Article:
Kim Kulish is one of America’s premier CEO portrait photographers. An award-winning photojournalist, Kulish has become a sought after portrait artist for major news outlets like Forbes, Fortune and BusinessWeek. Kulish, who lives in the San Francisco Bay area, has photographed popes and presidents, CEOs and celebrities. The photojournalist and artist in Kulish compel him to do much more than set up some lights and snap a photo.

“When you go to take a picture of someone, you want to tell a story,” said Kulish, whose subjects have included Microsoft’s Bill Gates and musician Tom Waits, among many others. “Clients like to work with photojournalists because they want to capture real moments and create great, story-telling images.”

To achieve that level of art and craft, Kulish offers five practical keys to compelling CEO portraits:

1. Discuss your objectives with the photographer. The public relations team and others involved with the project must make sure the photographer understands what the client wants to achieve. What is the objective of the image? Is it for the annual report to instill confidence in the leadership? For rebranding the website with a hipper, more approachable look?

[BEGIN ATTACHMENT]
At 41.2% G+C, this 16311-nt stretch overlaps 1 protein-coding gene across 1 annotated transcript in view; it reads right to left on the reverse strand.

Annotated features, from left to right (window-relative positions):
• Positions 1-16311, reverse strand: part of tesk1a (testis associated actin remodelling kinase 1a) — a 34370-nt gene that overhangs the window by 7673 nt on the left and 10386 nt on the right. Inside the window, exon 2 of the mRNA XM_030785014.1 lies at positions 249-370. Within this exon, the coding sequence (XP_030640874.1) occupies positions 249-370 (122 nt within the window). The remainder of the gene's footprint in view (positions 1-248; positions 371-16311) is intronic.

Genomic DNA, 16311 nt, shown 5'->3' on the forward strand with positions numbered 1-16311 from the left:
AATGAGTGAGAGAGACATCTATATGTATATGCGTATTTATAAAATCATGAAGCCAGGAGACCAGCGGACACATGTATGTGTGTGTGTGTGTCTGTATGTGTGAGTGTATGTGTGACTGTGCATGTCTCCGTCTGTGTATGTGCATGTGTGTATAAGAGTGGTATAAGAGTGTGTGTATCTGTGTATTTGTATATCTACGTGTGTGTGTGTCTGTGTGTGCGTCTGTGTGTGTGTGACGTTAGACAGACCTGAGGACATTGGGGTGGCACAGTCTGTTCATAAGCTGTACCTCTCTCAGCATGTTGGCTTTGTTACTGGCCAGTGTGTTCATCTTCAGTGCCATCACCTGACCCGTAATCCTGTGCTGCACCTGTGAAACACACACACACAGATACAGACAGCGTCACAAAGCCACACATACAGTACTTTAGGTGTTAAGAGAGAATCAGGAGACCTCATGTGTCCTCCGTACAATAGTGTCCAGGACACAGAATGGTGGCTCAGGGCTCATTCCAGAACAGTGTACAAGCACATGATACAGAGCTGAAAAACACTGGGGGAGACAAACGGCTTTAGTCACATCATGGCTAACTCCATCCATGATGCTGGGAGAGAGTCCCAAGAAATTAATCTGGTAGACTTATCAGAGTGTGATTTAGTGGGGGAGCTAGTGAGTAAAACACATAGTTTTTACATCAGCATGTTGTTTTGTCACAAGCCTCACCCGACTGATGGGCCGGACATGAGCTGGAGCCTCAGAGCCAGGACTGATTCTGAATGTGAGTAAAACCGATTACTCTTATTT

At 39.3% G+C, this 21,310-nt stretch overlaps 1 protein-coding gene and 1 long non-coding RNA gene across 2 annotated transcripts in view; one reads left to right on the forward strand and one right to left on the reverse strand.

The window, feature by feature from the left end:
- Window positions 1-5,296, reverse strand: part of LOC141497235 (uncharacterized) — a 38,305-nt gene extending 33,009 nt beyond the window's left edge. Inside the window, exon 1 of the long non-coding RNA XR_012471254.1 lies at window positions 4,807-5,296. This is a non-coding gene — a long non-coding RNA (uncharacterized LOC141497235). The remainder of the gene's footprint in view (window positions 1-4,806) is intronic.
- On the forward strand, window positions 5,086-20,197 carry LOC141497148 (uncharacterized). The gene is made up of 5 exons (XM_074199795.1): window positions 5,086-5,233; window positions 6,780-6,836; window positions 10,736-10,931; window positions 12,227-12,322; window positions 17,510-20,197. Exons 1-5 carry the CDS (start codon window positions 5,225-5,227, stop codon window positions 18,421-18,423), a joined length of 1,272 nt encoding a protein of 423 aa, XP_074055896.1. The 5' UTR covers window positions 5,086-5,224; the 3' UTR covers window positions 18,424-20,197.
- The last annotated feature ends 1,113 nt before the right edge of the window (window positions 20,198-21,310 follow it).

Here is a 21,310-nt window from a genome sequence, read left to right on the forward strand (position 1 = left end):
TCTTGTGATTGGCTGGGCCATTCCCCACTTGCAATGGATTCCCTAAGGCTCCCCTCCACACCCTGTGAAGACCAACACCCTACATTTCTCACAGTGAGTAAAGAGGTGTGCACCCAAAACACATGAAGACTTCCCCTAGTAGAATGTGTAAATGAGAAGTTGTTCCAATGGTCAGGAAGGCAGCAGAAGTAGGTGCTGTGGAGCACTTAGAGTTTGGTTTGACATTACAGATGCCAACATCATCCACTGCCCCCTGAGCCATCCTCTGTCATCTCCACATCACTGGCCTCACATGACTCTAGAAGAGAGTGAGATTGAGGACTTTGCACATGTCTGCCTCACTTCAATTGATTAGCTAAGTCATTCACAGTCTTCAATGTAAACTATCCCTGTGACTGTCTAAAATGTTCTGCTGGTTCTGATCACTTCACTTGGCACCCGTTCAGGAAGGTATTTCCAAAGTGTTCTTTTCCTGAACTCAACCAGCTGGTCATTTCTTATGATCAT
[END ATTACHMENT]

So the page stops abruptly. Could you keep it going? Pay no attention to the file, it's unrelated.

2. Define the budget. Make sure you understand the uses being purchased with the shoot. Unlimited use can be expensive, but worth the investment, if the company needs to use the photos across many platforms.

3. Give the photographer time to scout. Where will the shoot take place? What are the site and time constraints? Kulish scouts the location at least a week ahead to identify potential issues of the setting or lighting.

4. Allow the photographer to set up early. CEOs have no tolerance for lack of preparation. Kulish has had cases where he has less than five minutes with the subject to get the shot. Where the client needs a series of pictures, Kulish stages and lights several sets in advance.

5. Hire a groomer. Having a single person dedicated to wardrobe, hair and, if needed, makeup, lets the photographer concentrate on the image, rather than tie-straightening and hair-smoothing. If the photos will be used extensively and in high profile ways, Kulish urges clients to invest in a groomer.

The CEO portrait requires more than a point-and-shoot mentality. Selecting a photographer who combines artistry a photojournalist’s eye will create a memorable image that draws the reader in and showcases the brand.

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